For those of us who love Twin Peaks down to our bones, the arrival of new material set in its singular realm is monumental. The forthcoming premiere of the first new episode of the show in 26 years is the main event, but co-creator Mark Frost’s new novel, The Secret History of Twin Peaks, has snuck in ahead to be the first to bring this world back to life.
New Twin Peaks material is significant compared to other cult properties because Frost and David Lynch have wisely restricted what has been produced. Apart from 30 episodes and feature film Fire Walk with Me, only three approved tie-in books and an audiobook exist to date. No new Twin Peaks material has emerged since 1992 except for Lynch-produced Log Lady episode introductions and the 2014 release of deleted scenes from Fire Walk with Me.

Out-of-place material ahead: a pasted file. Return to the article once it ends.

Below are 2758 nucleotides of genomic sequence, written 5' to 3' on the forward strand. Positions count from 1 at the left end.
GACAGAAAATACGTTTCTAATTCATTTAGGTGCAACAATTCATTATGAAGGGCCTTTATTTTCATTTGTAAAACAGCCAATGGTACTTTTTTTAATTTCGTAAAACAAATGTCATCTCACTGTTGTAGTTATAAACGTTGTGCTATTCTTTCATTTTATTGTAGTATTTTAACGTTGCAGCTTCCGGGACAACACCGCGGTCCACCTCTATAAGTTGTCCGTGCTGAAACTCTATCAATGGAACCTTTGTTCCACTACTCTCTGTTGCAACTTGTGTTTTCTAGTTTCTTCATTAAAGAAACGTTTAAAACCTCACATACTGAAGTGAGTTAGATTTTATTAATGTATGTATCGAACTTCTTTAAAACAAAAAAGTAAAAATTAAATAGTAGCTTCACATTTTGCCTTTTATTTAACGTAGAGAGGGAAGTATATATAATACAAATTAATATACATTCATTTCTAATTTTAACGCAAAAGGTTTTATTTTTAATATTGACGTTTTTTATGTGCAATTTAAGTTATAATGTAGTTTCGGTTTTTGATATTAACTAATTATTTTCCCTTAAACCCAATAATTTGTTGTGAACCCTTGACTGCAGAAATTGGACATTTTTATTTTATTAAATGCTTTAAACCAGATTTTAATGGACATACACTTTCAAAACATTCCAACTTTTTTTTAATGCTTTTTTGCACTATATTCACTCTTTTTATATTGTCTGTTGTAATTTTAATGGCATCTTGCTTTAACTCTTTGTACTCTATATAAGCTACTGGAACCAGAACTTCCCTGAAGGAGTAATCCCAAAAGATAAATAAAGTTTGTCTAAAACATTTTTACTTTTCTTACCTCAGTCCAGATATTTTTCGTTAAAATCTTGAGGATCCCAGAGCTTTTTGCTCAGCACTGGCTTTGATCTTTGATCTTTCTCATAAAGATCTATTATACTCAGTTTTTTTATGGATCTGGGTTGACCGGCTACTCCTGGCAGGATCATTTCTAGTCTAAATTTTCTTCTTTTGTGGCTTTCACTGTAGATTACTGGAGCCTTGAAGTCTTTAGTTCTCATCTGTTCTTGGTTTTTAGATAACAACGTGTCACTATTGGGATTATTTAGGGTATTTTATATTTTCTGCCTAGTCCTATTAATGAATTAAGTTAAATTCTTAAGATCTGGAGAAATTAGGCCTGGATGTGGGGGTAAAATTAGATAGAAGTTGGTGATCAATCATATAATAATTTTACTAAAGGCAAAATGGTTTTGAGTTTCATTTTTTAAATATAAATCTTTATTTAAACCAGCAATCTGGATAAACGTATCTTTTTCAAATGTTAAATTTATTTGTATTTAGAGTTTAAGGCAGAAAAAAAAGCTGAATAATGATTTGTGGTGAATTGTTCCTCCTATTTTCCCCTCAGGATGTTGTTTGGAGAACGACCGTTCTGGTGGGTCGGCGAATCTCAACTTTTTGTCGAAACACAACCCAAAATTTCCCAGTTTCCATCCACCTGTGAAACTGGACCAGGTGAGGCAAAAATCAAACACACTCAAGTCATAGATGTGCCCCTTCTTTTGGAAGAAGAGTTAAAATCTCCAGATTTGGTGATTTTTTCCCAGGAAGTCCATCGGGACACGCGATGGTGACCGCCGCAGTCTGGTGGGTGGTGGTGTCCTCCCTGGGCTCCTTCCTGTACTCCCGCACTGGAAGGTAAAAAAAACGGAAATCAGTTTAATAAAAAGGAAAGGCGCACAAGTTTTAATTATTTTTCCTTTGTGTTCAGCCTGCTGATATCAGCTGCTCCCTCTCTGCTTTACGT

This is because, unusually, Lynch and Frost own the property themselves. Given the gradual rediscovery of the show over the last decade and Hollywood’s eagerness to strip-mine established properties, a studio that owned Twin Peaks would presumably have returned to the well already, with or without its creators.
But the resulting drought in new material and Lynch and Frost’s apparent lack of interest in returning to Twin Peaks left us convinced that what we had was all there would ever be. Twin Peaks was a finite creative work, its afterlife offering only ongoing analysis and rediscovery through the eyes of family and friends. We would while away the years interpreting this elliptical and confounding text, certain its creators would never fill in the gaps or provide a resolution to one of the cruelest unresolved cliffhangers in all of television.